Subject: General Tech | June 21, 2016 - 10:33 PM | Jeremy Hellstrom
Tagged: amd, asmedia, Zen, usb 3.1
DigiTimes has heard rumours of a possible defect with the ASMedia USB 3.1 controller which will appear on motherboards for AMD's upcoming Zen, which ASMedia have denied and AMD ignored. The supposed issue stems from increased degradation of transmission speeds over distance which requires the inclusion of additional retimer and redriver chips. If the issue does exist the worst repercussion will be an increase in manufacturing costs of $2 to $5 per board; even when that charge is passed on to the consumer it will have a very small impact on MSRP and is not likely to raise prices to the realm of Intel motherboards. As with all rumours take this with a grain of salt, even if it is true it is unlikely to have any major effect on pricing.
"Commenting on the news, AMD said it is pleased that Zen is on track and will not comment on customer specific board-level solutions., while ASMedia clarified that this is purely a market rumor and its product's signal, stability and compatibility have all passed certification."
Here is some more Tech News from around the web:
- HP warns users to check laptop battery as it may be on fire @ The Register
- All aboard the PCIe bus for Nvidia's Tesla P100 supercomputer grunt @ The Register
- Oculus Rift vs HTC Vive, which should you buy? @ Kitguru
- Inotera dismisses report about Micron seeking to lower acquisition price @ DigiTimes
- Microsoft: Nearly One In Three Azure Virtual Machines Now Are Running Linux @ Slashdot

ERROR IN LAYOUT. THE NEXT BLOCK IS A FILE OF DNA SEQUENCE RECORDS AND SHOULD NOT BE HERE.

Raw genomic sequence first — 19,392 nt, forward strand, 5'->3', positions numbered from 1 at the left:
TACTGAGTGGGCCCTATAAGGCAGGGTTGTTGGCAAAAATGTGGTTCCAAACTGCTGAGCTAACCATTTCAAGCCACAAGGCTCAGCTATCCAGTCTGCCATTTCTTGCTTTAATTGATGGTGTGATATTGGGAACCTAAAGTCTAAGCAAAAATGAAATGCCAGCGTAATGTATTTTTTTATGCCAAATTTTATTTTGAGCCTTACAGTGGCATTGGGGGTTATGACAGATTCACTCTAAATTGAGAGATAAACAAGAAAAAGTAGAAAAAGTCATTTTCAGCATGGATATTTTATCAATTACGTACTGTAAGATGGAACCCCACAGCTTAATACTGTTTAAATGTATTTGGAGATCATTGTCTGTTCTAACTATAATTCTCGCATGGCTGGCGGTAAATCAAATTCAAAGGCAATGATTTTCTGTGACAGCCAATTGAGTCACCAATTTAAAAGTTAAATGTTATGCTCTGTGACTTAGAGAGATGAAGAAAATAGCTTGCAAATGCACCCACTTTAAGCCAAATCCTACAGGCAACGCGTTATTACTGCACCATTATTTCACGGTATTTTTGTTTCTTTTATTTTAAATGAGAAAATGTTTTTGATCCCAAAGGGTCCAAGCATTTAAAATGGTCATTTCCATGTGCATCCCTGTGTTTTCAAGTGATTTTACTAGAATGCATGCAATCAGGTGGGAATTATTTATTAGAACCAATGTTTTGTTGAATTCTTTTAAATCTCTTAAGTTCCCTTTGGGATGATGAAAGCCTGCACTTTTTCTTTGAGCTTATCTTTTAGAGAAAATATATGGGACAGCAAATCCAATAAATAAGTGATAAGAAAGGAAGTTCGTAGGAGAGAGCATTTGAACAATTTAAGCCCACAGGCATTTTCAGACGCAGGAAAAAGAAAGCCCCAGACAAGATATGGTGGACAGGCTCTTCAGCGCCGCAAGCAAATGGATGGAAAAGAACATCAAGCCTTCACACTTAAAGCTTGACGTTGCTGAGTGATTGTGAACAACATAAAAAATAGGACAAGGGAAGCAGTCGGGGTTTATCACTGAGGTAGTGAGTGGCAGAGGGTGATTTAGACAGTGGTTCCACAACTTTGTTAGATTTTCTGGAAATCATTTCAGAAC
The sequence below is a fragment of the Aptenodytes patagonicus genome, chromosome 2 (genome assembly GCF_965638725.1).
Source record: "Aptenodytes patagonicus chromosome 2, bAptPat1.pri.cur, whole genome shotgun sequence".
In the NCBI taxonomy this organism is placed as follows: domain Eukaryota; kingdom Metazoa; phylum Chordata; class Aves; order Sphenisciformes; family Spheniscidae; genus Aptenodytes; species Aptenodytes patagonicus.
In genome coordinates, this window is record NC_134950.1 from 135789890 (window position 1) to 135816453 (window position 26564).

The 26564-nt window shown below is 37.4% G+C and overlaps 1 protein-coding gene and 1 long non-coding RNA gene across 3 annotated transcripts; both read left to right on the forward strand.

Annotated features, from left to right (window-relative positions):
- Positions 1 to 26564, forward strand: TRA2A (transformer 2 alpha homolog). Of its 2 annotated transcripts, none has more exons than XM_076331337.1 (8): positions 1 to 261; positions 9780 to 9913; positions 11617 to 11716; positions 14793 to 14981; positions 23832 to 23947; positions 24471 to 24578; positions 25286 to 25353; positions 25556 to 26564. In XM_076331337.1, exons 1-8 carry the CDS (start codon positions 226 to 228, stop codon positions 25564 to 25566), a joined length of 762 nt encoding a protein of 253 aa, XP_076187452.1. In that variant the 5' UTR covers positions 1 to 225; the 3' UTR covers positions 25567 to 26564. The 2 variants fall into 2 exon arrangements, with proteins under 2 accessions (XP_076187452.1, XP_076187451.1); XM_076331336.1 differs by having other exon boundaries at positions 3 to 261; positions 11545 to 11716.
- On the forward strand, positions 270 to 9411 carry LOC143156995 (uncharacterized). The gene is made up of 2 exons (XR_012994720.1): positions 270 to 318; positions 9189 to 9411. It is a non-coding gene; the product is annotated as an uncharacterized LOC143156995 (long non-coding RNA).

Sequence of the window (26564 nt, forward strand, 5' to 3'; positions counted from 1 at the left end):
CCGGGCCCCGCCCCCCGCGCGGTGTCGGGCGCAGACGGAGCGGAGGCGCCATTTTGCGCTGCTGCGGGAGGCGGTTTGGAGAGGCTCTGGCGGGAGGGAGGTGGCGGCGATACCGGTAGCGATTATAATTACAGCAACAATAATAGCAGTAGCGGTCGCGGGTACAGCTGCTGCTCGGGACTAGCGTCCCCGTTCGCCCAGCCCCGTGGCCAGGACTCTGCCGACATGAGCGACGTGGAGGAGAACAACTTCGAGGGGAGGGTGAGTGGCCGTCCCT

- Brutal Water Cannon Defeats Summer Heat; Kills it on Documentation @ Hack a Day
- Intel-supported Open HPC stack to land in Q4 @ The Register
- AORUS Computex 2016 Tech Overview @ TechARP
Subject: General Tech, Motherboards, Storage | February 12, 2015 - 02:59 AM | Scott Michaud
Tagged: usb 3.1, usb, msi, asmedia
USB 3.0, for storage, is fast. If you are using an external, spindle-based hard drive, it will perform basically as fast as an internal sibling would. Apart from my two SSDs, I do not even have an internal drive anymore. You can safely install games to external hard drives now.
But with USB 3.1, the spec doubled to 10 Gbps, which matches the first generation Thunderbolt connector. A couple of weeks ago, Tom's Hardware put it to the test with an ASMedia USB3.1 to SATA 6 Gbps developer board. Sure enough, when you are raiding a pair of Intel 730 SSDs, you can achieve over 700 MB/s read/write in CrystalDiskMark.
About the most interesting part of Tom's Hardware testing is their CPU usage benchmark. While USB 3.0 on Intel's controller choked a CPU thread, USB 3.1 on ASMedia's controller did not even reach half of a thread's maximum (the CPU in question is a Core i7-5930K Haswell-E at 3.5 GHz).
So until we get flash drives that are constrained by USB 3.0's fairly high ceiling, we might be able to have reduced CPU usage.
Subject: General Tech | June 5, 2014 - 06:04 PM | Jeremy Hellstrom
Tagged: amd, asmedia, asus, rumour
DigiTimes spilled a juicy rumour today which has AMD looking to a work even more closely with ASMedia in the future. AMD has already partnered with this ASUS subsidiary to integrate SATA Express into their newest chips as a way to save development costs and ease production issues. This goes along with AMD's fabless strategy that started with the split off of GLOBALFOUNDRIES and has since lead to partnerships with other major fabbers like TSMC. While still very much in the rumour phase and with AMD refusing to comment we are not sure this will indeed occur but it does fit with AMD's current strategy of price reductions and may free up their engineers to work on more specialized designs.